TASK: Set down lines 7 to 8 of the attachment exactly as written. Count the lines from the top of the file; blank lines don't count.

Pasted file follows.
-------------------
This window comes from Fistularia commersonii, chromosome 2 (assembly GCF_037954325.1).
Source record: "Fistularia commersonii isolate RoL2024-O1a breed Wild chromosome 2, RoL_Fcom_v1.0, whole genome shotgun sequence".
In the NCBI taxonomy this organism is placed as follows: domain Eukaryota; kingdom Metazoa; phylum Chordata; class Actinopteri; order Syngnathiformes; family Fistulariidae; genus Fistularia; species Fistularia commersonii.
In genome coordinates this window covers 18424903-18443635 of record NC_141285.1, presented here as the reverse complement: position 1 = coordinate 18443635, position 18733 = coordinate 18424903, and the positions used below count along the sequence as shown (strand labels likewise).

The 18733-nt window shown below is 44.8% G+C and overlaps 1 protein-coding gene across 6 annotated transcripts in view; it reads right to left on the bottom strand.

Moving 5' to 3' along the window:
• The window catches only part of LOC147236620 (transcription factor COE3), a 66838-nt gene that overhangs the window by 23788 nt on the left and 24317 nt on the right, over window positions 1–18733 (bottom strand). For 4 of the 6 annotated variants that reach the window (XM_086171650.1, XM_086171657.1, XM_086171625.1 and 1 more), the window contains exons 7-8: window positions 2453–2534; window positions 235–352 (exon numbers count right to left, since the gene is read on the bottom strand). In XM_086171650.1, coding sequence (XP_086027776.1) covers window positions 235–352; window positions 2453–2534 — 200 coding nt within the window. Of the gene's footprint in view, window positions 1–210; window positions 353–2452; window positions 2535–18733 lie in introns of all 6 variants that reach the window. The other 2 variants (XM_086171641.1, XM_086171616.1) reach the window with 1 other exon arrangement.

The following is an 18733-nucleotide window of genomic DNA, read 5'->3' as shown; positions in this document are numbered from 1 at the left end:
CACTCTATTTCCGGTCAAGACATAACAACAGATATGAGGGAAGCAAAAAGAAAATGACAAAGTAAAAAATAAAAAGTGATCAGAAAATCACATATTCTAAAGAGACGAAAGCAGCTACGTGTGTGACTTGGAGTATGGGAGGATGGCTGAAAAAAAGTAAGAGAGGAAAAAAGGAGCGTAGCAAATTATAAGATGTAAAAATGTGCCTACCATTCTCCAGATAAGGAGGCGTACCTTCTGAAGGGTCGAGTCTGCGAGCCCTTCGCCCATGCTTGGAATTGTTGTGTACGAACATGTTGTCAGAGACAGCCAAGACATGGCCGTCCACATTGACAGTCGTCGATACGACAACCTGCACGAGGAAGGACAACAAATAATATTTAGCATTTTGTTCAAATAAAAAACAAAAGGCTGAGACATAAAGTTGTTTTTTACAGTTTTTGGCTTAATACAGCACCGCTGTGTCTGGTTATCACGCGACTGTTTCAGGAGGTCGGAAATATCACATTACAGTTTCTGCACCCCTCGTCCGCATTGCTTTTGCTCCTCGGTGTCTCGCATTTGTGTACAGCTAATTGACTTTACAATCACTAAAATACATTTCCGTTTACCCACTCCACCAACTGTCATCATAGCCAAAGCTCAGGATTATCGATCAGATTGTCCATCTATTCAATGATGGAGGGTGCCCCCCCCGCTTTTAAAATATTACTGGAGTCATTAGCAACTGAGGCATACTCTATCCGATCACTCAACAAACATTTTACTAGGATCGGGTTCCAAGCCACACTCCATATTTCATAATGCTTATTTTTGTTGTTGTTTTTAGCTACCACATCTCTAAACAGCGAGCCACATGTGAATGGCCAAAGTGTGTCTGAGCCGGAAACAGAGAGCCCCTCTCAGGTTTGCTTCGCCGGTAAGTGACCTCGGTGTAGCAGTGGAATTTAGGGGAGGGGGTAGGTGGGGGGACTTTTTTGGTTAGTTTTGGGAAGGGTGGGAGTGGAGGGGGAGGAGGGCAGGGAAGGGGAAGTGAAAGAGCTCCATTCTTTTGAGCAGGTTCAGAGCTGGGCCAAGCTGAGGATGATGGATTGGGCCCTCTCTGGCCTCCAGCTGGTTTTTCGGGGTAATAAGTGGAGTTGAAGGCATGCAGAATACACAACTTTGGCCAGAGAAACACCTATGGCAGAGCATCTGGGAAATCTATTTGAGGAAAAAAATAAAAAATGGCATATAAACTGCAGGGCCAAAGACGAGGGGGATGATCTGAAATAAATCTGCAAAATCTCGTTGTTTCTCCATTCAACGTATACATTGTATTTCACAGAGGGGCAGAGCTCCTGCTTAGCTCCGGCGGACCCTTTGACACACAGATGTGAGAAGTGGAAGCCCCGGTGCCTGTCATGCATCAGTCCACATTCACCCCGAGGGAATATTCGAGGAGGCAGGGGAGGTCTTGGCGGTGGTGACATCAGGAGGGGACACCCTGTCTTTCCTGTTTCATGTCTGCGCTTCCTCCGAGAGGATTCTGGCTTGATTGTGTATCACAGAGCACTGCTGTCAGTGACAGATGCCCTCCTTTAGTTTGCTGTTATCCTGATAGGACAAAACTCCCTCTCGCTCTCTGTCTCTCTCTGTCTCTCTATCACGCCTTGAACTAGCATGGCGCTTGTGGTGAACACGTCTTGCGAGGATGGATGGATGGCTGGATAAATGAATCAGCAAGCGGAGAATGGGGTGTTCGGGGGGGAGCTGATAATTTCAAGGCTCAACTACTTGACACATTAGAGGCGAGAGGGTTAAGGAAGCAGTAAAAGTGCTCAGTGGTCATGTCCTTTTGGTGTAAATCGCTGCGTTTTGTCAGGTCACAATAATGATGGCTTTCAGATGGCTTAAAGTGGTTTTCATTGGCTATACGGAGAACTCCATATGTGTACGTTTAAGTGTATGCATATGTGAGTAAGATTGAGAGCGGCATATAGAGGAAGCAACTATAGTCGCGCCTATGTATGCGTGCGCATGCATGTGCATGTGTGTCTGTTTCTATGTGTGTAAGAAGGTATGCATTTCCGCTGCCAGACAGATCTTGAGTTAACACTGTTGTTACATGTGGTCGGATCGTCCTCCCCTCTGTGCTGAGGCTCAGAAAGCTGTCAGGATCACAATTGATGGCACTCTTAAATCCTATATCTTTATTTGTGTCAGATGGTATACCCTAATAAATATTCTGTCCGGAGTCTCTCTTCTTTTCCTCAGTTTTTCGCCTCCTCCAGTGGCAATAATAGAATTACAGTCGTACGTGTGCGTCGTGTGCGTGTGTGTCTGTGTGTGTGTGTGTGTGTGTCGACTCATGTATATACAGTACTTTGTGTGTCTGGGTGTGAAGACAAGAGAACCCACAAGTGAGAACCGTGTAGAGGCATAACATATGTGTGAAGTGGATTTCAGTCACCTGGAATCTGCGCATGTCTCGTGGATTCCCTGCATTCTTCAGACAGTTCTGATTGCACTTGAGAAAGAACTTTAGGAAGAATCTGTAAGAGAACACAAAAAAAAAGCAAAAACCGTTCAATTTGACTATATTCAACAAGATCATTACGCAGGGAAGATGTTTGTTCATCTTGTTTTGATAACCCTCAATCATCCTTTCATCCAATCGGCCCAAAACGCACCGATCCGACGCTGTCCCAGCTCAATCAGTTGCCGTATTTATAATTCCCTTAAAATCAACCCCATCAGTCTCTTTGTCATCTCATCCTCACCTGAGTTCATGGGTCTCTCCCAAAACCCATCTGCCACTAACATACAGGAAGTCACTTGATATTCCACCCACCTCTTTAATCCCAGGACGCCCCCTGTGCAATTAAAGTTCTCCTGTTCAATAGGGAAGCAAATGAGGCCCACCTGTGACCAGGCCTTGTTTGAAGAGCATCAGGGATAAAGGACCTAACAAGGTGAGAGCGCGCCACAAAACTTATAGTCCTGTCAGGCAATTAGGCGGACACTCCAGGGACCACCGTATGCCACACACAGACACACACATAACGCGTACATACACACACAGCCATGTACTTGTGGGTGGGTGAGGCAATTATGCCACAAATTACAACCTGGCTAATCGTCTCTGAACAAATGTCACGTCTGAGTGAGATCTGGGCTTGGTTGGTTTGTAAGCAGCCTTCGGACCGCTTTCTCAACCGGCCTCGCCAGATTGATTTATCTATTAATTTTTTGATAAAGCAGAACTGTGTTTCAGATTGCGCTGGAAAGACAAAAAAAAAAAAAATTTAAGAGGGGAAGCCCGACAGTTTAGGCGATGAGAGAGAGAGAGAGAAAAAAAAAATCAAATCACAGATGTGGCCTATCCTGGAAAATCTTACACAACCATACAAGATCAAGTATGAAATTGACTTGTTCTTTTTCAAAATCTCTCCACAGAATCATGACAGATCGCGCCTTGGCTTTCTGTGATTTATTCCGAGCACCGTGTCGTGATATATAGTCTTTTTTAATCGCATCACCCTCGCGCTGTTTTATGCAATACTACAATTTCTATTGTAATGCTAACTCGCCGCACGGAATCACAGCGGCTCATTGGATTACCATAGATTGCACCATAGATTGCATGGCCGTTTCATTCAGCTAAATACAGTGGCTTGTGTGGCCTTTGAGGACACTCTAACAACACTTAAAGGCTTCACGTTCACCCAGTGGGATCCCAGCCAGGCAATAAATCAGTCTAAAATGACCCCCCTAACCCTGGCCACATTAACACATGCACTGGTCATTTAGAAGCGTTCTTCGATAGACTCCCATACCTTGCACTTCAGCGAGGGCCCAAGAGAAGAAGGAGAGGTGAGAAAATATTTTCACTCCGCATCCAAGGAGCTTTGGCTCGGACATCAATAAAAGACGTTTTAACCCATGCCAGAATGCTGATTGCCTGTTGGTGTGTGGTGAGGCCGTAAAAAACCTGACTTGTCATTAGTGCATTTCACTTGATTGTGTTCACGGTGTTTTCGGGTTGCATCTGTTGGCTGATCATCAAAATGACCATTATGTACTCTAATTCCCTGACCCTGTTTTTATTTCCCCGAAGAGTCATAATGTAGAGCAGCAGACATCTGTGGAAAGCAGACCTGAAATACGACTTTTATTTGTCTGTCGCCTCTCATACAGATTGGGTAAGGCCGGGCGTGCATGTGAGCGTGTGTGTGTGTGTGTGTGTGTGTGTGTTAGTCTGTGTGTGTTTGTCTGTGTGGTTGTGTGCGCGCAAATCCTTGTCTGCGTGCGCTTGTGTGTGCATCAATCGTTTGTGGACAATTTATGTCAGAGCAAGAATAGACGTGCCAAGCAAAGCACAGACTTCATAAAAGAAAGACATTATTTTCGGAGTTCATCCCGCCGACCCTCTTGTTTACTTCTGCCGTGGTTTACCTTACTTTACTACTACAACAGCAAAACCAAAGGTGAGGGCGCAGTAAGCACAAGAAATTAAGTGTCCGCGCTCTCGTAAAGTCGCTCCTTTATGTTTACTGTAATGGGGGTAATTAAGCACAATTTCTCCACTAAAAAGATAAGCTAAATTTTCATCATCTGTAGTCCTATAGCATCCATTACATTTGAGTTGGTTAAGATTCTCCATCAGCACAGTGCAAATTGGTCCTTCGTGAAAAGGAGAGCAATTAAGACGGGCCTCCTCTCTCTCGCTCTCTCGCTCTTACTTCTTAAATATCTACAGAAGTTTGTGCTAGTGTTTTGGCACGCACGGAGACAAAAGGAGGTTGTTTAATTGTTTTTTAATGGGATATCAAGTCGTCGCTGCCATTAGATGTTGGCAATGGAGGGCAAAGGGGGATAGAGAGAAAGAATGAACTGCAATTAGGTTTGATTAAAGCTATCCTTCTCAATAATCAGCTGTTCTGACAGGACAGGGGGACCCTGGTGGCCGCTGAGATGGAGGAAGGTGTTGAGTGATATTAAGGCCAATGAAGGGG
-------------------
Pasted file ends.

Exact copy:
• The window catches only part of LOC147236620 (transcription factor COE3), a 66838-nt gene that overhangs the window by 23788 nt on the left and 24317 nt on the right, over window positions 1–18733 (bottom strand). For 4 of the 6 annotated variants that reach the window (XM_086171650.1, XM_086171657.1, XM_086171625.1 and 1 more), the window contains exons 7-8: window positions 2453–2534; window positions 235–352 (exon numbers count right to left, since the gene is read on the bottom strand). In XM_086171650.1, coding sequence (XP_086027776.1) covers window positions 235–352; window positions 2453–2534 — 200 coding nt within the window. Of the gene's footprint in view, window positions 1–210; window positions 353–2452; window positions 2535–18733 lie in introns of all 6 variants that reach the window. The other 2 variants (XM_086171641.1, XM_086171616.1) reach the window with 1 other exon arrangement.

The following is an 18733-nucleotide window of genomic DNA, read 5'->3' as shown; positions in this document are numbered from 1 at the left end: